5000 g of an 11% by weight sodium azobarbituric acid dispersion, 480 g of melamine, 2250 g of 25% by weight NiCl2 ∀ 6H2O solution, and 2500 g of deionized water were initially charged to vessel 1 and comminuted for 20 minutes by circulation through the cavitron (8). The reactor temperature was 114° C. The mixture was pumped through reactors 17 and 18 as in Example 1. The flow rate of the reaction mixture was 8 kg/h and the pH of the mixture was adjusted to pH 1.4 by metered addition of sodium acetate solution. The pigment powder isolated similarly to Example 1 was incorporated according to DIN 53238 in an alkyd-melamine varnish.
The CIELAB tristimulus values of the color locus of the pigment were:
The BET specific surface area of the powder was 67 m2/g.
The dispersion harshness of the powder was 80.
1000 g of a 12% by weight sodium azobarbituric acid dispersion, 450 g of a 24% by weight NiCl2 ∀ 6H2O solution, and 500 ml of water were initially charged to vessel 1.500 ml of 20% by weight of Pluronic F38 (an EO-PO polycondensate from BASF AG, molar mass 5000) solution were charged to vessel 2. Cock 43 had been closed and cock 44 opened, so that the polymer was mixed in below the first reactor 18. The target pH was 0.8 and was controlled by addition of sodium acetate solution from vessel 3. The flow rate was 6 kg/h. The reactor temperature was 114° C.
The pigment powder isolated similarly to Example 1 was incorporated according to DIN 53238 in an alkyd-melamine varnish.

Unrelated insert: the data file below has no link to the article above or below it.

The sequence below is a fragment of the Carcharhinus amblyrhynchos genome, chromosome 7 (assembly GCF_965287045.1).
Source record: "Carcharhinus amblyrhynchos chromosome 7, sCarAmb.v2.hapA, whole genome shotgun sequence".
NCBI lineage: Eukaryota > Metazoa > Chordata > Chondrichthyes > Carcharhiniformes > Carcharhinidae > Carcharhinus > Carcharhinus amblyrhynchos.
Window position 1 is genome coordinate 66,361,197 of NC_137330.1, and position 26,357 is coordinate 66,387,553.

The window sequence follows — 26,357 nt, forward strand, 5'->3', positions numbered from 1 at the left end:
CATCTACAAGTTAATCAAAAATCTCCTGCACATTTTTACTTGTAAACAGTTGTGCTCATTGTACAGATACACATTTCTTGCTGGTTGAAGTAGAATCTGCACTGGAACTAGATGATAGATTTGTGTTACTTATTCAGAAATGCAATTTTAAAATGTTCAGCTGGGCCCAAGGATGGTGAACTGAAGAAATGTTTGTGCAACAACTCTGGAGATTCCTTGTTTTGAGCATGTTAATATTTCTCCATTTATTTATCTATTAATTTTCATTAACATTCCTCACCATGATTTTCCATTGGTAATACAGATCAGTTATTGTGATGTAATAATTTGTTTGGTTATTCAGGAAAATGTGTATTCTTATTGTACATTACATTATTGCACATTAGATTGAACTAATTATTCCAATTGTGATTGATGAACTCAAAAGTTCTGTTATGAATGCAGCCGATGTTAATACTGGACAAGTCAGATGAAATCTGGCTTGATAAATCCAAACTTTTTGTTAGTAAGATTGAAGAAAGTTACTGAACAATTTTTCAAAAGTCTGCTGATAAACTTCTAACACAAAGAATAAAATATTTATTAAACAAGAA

The CIELAB color locus of the pigment was:
The BET specific surface area of the powder was 30 m2/g.
64.1 g of the potassium salt of cyaniminoazobarbituric acid and 338.7 g of MnCl2 ∀ H2O were stirred in 7 l of deionized water in vessel 1 and comminuted for 15 minutes by cavitron 8. 419.3 g of melamine were dispersed with 2 l of deionized water in vessel 2.
Cocks 47, 44, 48, and 49 had been opened. Laking took place in reactor 18 at pH 5. The pH after the laking reaction was measured using pH probe 16 and, if necessary, sodium acetate solution from vessel 3 was added in mixing nozzle 22 to achieve the laking target pH of 5. The melamine dispersion from vessel 2 was metered in above static mixer 25 and the intercalation target pH of 2.5 was obtained by addition of 10% HCl solution from vessel 4. The pH of the intercalation reaction was measured by pH meter 15. The pigment powder obtained was incorporated according to DIN 53238 in an alkyd-melamine varnish.
The CIELAB color locus of the pigment was:
The BET surface area of the pigment was 32 m2/g.
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|US7081160 *||Jun 30, 2005||Jul 25, 2006||Toyo Ink Mfg. Co., Ltd.||Azobarbituric acid metal complex pigment and process for the production thereof|
|US7255737||Apr 19, 2005||Aug 14, 2007||Lanxess Deutschland Gmbh||Organic formulations of pigment|
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|US20060000391 *||Jun 30, 2005||Jan 5, 2006||Naoki Hamada||Azobalbituric acid metal complex pigment and process for the production thereof|
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|U.S. Classification||534/707, 8/685, 106/496, 524/100, 8/466|
|International Classification||D06P3/00, C09B67/10, C09D5/06, C09B45/14, C09D7/12, C09B67/20, C09B67/22, D06P1/10, C09B45/48, C09D11/02, C09D201/00, D06B1/00, C09D17/00, C09B67/14|
|Cooperative Classification||C09B67/0015, C09B67/0033, C09B45/14|
|European Classification||C09B67/00M, C09B67/00B5B, C09B45/14|
|Jul 9, 2001||AS||Assignment|
|Mar 29, 2006||REMI||Maintenance fee reminder mailed|
|Sep 11, 2006||LAPS||Lapse for failure to pay maintenance fees|
|Nov 7, 2006||FP||Expired due to failure to pay maintenance fee|
Effective date: 20060910